A Novel of Remarkable Vitality.

Mr. Hopkinson Smith's story, Tom Grogan, has already reached the tenth thousand. There have been a very few unfavorable criticisms, but none which intimated that it was weak or uninteresting. All critics pronounce it vigorous and remarkably readable. The Outlook says: "Mr. Hopkinson Smith's latest story, Tom Grogan,' is distinctly the strongest piece of work which has come from his hand. . . . It is a study of local life under exciting conditions, a chapter torn from the history of the labor agitation and the industrial revolution. The writer's interest centres, not in the revolution or the agitation, but in the plucky, very human woman who admi rably fulfills the duty of the heroine, and in the group of men with whom she contends and whose plots and antagonism she successfully meets. . . . The peculiar quality of the story is its vitality, its first-hand portraiture of life. The men and women who figure in the tale are drawn with a few vigorous and sharply defined strokes. Every one is clearly realized and stands out before the reader without any wavering or uncertainty of outline. As for Tom herself, it must be frankly conceded that, whatever view one may take of labor unions and walking delegates, she has won the hearts of all her readers, and their sympathies as well. She is both brave and real. She not only might have happened, but she actually did happen. It is such portraiture that makes literature."

The Boston Beacon pronounces it "a story that will win many readers, because of its rich yet delicate humor, its wholesome sentiment, its fearlessness in the way in which it grapples with the responsibilities of employer and employed, and above all because in its heroine it reveals with perfect success a personality in many ways entirely new to fiction. It is a thor

oughly American story, - American, not only in scene and character, but in quality and manner of treatment."

The Cincinnati Commercial Gazette remarks: "Tom Grogan is a distinct personality in the world of letters. It is a great thing to have created

such a character."

A Valuable and Charming Book.

The Scottish Review for April contains a very favorable notice of Dr. Harris's book on Moral Evolution. Among other things it says: "It is necessary to read every line of the volume to form anything like an adequate conception of its value as an exposition of evolutionized ethics. This argument is about as compact as it could well be, and is expressed in a clear, crisp, and often in an almost aphoristic form. From a literary point of view the book is charming, and as a philosophy of history is extremely valuable. Dr. Harris has read widely and thought deeply on the interesting problems he has here discussed, and has the happy gift of imparting the results of his study in a style that is in itself a fascination. The chapter on Christianity and Evolution, the climax of the argument, is one that will be turned to from its very title by all who get possession of the book, but will itself be sufficient reward for the whole cost of it."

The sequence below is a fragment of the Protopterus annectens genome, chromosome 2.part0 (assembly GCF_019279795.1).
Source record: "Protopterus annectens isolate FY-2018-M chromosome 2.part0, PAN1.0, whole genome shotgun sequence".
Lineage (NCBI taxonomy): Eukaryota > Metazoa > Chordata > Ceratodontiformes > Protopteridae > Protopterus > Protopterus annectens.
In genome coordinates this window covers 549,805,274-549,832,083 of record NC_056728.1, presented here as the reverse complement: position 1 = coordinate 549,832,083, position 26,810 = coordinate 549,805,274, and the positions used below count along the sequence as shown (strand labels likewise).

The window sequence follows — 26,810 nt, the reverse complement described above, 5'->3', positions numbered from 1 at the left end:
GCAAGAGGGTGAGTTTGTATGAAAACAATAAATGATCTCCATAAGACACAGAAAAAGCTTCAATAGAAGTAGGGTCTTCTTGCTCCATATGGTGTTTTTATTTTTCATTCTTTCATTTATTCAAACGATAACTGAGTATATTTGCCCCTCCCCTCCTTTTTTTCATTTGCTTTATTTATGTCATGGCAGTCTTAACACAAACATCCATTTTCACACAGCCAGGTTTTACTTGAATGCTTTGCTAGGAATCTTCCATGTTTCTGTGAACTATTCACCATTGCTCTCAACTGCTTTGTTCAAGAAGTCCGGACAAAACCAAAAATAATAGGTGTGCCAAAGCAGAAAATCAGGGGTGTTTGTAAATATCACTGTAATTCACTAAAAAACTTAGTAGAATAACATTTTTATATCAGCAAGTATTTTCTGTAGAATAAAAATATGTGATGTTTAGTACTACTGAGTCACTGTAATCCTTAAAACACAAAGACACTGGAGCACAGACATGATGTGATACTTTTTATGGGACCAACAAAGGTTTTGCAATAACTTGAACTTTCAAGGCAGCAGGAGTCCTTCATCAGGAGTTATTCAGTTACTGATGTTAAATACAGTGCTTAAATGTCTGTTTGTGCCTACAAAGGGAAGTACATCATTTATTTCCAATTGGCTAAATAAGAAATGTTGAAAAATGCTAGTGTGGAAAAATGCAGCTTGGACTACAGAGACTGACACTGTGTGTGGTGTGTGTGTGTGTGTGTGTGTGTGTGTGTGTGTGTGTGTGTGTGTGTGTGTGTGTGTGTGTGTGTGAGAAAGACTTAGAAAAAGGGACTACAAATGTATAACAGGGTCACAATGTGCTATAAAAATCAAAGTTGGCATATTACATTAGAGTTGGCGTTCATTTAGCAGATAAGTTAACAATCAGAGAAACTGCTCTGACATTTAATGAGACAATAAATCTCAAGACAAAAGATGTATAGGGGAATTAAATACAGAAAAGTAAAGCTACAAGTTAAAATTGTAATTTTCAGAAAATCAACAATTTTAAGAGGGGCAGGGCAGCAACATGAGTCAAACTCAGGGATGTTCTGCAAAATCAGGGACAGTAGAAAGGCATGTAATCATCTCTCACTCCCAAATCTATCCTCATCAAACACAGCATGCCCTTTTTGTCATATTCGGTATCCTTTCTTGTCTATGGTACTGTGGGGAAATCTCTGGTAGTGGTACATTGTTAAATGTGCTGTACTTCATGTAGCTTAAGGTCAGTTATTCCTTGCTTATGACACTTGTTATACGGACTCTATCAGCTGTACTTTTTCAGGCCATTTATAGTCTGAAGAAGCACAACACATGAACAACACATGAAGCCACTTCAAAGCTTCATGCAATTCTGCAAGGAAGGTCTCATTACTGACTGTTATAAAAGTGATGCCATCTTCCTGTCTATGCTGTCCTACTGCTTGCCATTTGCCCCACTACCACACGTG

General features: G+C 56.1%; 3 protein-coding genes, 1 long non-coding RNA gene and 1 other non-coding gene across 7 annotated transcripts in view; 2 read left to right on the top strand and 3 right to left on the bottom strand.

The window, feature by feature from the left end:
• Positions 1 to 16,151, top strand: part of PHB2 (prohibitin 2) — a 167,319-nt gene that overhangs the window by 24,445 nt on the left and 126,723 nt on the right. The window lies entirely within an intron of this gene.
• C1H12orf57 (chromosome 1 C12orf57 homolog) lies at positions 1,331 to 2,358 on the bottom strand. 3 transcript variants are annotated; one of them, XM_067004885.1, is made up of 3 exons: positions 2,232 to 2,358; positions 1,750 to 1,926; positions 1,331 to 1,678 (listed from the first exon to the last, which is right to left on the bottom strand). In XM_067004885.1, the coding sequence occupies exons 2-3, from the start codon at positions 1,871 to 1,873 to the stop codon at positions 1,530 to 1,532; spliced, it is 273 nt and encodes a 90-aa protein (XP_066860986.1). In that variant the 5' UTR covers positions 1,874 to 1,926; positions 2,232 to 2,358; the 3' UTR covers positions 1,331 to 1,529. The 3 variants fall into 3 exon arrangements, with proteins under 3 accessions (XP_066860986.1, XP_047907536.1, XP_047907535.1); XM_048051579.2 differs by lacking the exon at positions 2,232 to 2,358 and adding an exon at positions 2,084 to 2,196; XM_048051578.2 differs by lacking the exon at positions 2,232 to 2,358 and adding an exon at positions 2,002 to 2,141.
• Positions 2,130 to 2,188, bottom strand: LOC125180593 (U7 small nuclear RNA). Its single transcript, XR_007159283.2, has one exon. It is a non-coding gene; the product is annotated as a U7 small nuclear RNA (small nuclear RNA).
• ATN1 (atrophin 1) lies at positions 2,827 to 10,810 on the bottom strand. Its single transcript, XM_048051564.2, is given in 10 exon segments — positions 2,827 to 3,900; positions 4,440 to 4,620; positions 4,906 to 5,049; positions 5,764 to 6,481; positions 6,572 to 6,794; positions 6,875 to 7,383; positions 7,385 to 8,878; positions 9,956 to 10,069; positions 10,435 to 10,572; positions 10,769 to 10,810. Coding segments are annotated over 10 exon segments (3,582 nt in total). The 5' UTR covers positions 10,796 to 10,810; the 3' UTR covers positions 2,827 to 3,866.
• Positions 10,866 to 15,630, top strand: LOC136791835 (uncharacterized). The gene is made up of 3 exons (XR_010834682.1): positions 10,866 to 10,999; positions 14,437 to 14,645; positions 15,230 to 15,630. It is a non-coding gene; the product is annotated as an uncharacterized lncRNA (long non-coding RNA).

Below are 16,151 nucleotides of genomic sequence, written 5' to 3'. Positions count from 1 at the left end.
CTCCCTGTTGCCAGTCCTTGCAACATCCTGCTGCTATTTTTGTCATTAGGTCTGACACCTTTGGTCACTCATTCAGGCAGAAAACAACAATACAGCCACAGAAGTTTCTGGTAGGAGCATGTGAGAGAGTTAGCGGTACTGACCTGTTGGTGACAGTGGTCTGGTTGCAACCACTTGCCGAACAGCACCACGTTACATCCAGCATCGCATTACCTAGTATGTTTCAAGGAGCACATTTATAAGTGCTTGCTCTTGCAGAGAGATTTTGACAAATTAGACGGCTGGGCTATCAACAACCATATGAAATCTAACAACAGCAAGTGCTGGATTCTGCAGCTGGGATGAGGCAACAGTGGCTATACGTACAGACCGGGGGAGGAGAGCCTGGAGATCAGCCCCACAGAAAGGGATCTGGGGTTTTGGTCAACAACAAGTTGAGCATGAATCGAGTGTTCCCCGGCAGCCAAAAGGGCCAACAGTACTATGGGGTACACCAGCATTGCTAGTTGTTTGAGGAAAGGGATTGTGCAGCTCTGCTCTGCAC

A Book of an Epoch.

Speaking of Miss Phelps's great story, A Singular Life, the Union Signal remarks: "The book may be said to be related to the moral warfare of to-day as 'Uncle Tom's Cabin' was to the slave era. Moral and spiritual lessons crowd every chapter; tears and laughter follow each other upon the pages; character-studies, strong and individual, offset each other; climax follows climax; brave, beautiful, tender womanhood, chivalrous, consecrated, intense manhood, lives overborne by temptation, great souls bound by chains of dogma, move in and out of the story, weaving a chain of circumstance thrilling, passionate, powerful."

The Christian World, of London, speaks in exceedingly strong terms of this story. Among other things it says: "Miss Phelps's book is one which men and women will be better for reading. The very heart of life, pure and true, passionate and strong, pulses in it, and to that heart of life no one can approach save with reverent footsteps. Every line in the book is worth reading. Miss Phelps is satisfied with nothing less than the best — in life, in love, and in religion."

A Charming Novel for Summer Reading.

The Brooklyn Eagle, after alluding to Mr. Stimson's long silence, says of his latest novel: "The new story is delightful reading. One feels that it pays a writer to keep silent for a while, if the fruition shall be so excellent a thing as Pirate Gold. There is a crisp quality about this book that reminds one of the free air of the coast. . . . When a story is so vivid and interesting that you unconsciously create an atmosphere for it you have proof that

« PreviousContinue »